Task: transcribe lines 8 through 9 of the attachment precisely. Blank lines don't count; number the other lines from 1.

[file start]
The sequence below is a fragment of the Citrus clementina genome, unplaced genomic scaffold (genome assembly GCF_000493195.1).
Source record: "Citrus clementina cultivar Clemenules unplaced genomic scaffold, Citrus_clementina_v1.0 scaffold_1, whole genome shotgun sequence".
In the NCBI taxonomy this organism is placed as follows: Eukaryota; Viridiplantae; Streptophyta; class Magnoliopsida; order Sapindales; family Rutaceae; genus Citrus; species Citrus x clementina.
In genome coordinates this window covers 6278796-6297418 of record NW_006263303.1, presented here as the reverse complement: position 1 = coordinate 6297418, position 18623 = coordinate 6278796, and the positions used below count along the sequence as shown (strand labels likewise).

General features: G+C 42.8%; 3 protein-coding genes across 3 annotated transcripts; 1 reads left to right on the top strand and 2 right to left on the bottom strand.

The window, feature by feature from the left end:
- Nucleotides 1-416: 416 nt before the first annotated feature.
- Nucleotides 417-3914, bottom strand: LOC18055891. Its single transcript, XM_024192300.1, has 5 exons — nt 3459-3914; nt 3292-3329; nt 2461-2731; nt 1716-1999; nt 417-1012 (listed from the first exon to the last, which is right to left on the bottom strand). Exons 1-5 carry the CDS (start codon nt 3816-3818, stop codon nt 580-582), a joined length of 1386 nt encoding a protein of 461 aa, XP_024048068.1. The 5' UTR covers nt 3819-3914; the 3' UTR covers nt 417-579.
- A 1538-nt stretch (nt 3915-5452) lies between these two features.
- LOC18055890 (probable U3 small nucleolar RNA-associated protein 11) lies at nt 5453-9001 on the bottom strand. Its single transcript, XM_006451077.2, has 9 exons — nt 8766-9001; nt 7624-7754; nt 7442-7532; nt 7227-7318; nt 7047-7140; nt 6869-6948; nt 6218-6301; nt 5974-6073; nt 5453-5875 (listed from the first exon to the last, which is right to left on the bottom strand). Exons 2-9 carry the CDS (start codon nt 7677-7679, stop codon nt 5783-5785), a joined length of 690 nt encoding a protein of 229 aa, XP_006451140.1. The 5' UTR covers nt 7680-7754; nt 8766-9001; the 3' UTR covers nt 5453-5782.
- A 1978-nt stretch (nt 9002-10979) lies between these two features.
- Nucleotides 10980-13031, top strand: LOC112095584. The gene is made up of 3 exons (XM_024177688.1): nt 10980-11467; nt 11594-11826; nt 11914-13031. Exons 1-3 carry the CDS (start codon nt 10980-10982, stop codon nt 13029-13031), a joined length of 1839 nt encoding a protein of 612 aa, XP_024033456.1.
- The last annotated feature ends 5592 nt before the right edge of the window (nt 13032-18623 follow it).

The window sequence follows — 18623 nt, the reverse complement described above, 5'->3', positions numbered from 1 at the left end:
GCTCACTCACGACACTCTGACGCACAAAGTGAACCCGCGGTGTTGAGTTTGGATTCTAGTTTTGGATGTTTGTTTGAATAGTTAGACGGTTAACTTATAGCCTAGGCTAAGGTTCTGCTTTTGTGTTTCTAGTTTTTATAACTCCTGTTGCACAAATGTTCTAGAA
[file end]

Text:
- Nucleotides 417-3914, bottom strand: LOC18055891. Its single transcript, XM_024192300.1, has 5 exons — nt 3459-3914; nt 3292-3329; nt 2461-2731; nt 1716-1999; nt 417-1012 (listed from the first exon to the last, which is right to left on the bottom strand). Exons 1-5 carry the CDS (start codon nt 3816-3818, stop codon nt 580-582), a joined length of 1386 nt encoding a protein of 461 aa, XP_024048068.1. The 5' UTR covers nt 3819-3914; the 3' UTR covers nt 417-579.
- A 1538-nt stretch (nt 3915-5452) lies between these two features.